Doctor insights on:
Medicine For Clobetasol Allergy
Clobetasol allergy: Clobetasol is a topical corticosteroid. Allergic reactions occur when your body produces antibodies to substance that are harmless to most. Reactions may be mild to severe. http://www.webmd.com/drugs/2/drug-4403-451/clobetasol-topical/clobetasol-lotion-topical/details ...Read more
Allergies occur when your immune system is triggered by envirionmental factors it should ignore--for example, pollen in the air, or dander on a cat or dog--and creates cells to fight against them. An allergic reaction typically causes itching, congestion, or drainage, and ...Read more
Can I use Clobetasol ointment on my face? I've been told I have eczema or chronic spontaneous urticaria. No allergies, just happens for no reason
NO NO NO: See a dermatologist. Eczema and urticaria are completely different. You left out any clues to the true diagnosis. Neither eczema nor chronic urticaria are allergies. The treatments are completely different. Do not use clobetasol on your face. It may cause perioral dermatitis. You will be sorry if it does. It is rarely associated with cataracts and glaucoma if used on the face. ...Read more
What are the common reactions to clobetasol proprionate that determines an allergic reaction or side effect to the drug?
Possible on initial: Possible on initial application of cream to the skin. ...Read more
I have the following medicines:triamcinolone 0.1 % cream, clobetasol 0.05 % ointment, and tacrolimus 0.1 % ointment. Which can I apply to my nipples?
Depends: If the problem is an itchy rash , then a low-potency cortisone such as Hydrocortisone may be helpful. Triamciolone may also be tried as long as you don't use it for more than a week. Clobetasol is likely too strong. Tacrolimus can be used as maintenance - more to prevent recurrence than as a treatment. Consider seeing a dermatologist to find out what may be causing the problem. ...Read more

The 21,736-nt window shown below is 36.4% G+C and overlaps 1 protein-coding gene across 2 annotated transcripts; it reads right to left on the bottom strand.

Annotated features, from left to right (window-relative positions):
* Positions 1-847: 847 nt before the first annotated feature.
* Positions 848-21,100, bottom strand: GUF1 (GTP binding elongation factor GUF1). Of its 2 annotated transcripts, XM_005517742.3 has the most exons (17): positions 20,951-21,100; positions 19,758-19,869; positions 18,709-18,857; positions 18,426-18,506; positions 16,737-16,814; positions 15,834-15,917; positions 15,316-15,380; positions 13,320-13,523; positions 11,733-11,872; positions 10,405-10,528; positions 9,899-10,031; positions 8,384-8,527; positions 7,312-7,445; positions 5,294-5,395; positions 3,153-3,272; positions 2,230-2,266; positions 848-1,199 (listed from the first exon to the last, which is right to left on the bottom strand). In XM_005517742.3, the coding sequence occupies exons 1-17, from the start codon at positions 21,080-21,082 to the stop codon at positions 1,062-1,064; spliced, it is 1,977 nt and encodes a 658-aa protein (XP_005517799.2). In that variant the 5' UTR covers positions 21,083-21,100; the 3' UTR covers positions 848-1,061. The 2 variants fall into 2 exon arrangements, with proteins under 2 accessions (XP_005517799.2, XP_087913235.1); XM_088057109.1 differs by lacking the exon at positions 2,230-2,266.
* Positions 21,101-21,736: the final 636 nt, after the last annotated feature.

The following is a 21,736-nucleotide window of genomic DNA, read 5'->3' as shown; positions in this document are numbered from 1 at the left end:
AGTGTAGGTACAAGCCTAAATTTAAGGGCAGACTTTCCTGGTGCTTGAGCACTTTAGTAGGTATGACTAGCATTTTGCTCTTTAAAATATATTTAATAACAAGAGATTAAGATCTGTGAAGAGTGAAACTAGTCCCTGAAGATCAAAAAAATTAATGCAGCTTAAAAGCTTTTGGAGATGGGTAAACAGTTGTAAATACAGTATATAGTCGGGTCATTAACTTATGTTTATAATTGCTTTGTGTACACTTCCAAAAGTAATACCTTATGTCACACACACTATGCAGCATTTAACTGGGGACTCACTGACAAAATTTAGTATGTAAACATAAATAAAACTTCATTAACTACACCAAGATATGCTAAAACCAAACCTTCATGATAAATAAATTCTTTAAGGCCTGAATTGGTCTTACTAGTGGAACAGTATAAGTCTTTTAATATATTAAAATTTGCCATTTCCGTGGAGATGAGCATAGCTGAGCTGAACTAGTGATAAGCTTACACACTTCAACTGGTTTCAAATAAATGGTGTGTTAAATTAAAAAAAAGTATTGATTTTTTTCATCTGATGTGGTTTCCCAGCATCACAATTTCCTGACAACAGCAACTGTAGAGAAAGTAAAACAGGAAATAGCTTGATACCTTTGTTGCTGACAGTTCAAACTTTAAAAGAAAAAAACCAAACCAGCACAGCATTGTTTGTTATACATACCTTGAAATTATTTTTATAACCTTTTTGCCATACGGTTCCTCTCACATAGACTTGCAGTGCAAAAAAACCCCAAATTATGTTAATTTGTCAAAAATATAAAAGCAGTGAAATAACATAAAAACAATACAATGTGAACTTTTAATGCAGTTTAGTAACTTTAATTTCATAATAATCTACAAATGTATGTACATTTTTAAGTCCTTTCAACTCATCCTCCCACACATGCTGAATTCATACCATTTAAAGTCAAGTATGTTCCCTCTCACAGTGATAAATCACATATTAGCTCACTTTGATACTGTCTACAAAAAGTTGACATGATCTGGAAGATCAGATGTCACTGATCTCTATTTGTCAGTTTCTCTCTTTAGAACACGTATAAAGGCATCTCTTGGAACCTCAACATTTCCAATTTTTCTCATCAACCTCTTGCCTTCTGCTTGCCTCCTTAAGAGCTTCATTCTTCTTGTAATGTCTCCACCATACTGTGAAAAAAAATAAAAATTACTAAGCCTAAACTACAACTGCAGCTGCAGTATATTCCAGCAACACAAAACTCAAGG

Diagnosed with Lichen sclerosis what medicine can I use to get rid of it. Using clobetasol propionate not helping for 3 wks?
Persistence: You are on the right medication. You should continue to use the clobetasol (2 or 3 times daily) - if your symptoms do not improve with 4 to 6 weeks of treatment with that medication, then return to your doctor for re-evaluation. Lichen Sclerosis can progress to a squamous cell cancer. ...Read more
Not very helpful: Topical steroids are not very effective for hives due to the mechanism involved. Hives move around, so you will just end up chasing them with the cream. If steroid meds are needed, an oral one will go best. Mainstay for hives is antihistamines like benedryl or zyrtec (cetirizine). ...Read more
Yes: Yes, it is safe.Get a more detailed answer ›
I have lichens s. Clobetasol p. Helps, but i get horrible headache every time i use. I use tiny amount 1-2 x wk. What can I do?
Switch Steroids: I am assuming you have lichen sclerosus. It is very unusual to get a headache using it so sparingly. Try switching to a different topical steroid like halobetasol to see if the headache disappears. Best to discuss with your dermatologist or ob/gyn. ...Read moreSee 1 more doctor answer
I've seen a dermatologist already. He's not sure what it is. Clobetasol is what he gave me which makes them go away but come back in a week?
I applied a small amount of clobetasol lotion(without being prescribed to) on my neck since my friend&i seem to have the same condition. What to do?
Yes: The noted side effects are with prolonged andextensive use ...Read more
What's your pref. Treatment 4 body/vulvar lichensclerosis? Clobetasol, protopic, or something else?
Clobetasol: Treating lichen sclerosis generally requires a highly potent steroid like clobetasol. This is an especially good choice when lichen sclerosis is located on the vulva as clobetasol will not cause any long term skin changes to this fragile tissue area. ...Read moreSee 1 more doctor answer